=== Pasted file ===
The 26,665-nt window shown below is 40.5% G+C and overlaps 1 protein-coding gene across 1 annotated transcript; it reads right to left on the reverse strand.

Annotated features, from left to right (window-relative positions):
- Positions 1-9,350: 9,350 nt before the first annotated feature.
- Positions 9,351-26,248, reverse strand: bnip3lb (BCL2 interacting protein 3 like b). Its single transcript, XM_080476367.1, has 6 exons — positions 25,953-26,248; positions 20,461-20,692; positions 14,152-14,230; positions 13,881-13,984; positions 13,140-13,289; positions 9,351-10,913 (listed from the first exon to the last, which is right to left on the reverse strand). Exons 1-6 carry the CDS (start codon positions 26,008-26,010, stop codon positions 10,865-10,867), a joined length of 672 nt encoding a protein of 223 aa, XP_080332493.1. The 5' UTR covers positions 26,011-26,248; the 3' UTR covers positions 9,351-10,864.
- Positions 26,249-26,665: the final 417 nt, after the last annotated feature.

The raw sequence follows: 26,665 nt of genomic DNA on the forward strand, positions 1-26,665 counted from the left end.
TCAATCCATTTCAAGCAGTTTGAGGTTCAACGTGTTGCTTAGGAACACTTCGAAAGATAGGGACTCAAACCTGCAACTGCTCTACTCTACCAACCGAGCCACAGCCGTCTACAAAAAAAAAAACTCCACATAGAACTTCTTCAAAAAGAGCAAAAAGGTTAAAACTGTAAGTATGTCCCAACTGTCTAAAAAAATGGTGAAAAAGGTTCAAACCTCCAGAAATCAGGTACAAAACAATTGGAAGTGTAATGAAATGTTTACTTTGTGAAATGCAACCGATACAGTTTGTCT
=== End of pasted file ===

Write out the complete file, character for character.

The 26,665-nt window shown below is 40.5% G+C and overlaps 1 protein-coding gene across 1 annotated transcript; it reads right to left on the reverse strand.

Annotated features, from left to right (window-relative positions):
- Positions 1-9,350: 9,350 nt before the first annotated feature.
- Positions 9,351-26,248, reverse strand: bnip3lb (BCL2 interacting protein 3 like b). Its single transcript, XM_080476367.1, has 6 exons — positions 25,953-26,248; positions 20,461-20,692; positions 14,152-14,230; positions 13,881-13,984; positions 13,140-13,289; positions 9,351-10,913 (listed from the first exon to the last, which is right to left on the reverse strand). Exons 1-6 carry the CDS (start codon positions 26,008-26,010, stop codon positions 10,865-10,867), a joined length of 672 nt encoding a protein of 223 aa, XP_080332493.1. The 5' UTR covers positions 26,011-26,248; the 3' UTR covers positions 9,351-10,864.
- Positions 26,249-26,665: the final 417 nt, after the last annotated feature.

The raw sequence follows: 26,665 nt of genomic DNA on the forward strand, positions 1-26,665 counted from the left end.
TCAATCCATTTCAAGCAGTTTGAGGTTCAACGTGTTGCTTAGGAACACTTCGAAAGATAGGGACTCAAACCTGCAACTGCTCTACTCTACCAACCGAGCCACAGCCGTCTACAAAAAAAAAAACTCCACATAGAACTTCTTCAAAAAGAGCAAAAAGGTTAAAACTGTAAGTATGTCCCAACTGTCTAAAAAAATGGTGAAAAAGGTTCAAACCTCCAGAAATCAGGTACAAAACAATTGGAAGTGTAATGAAATGTTTACTTTGTGAAATGCAACCGATACAGTTTGTCT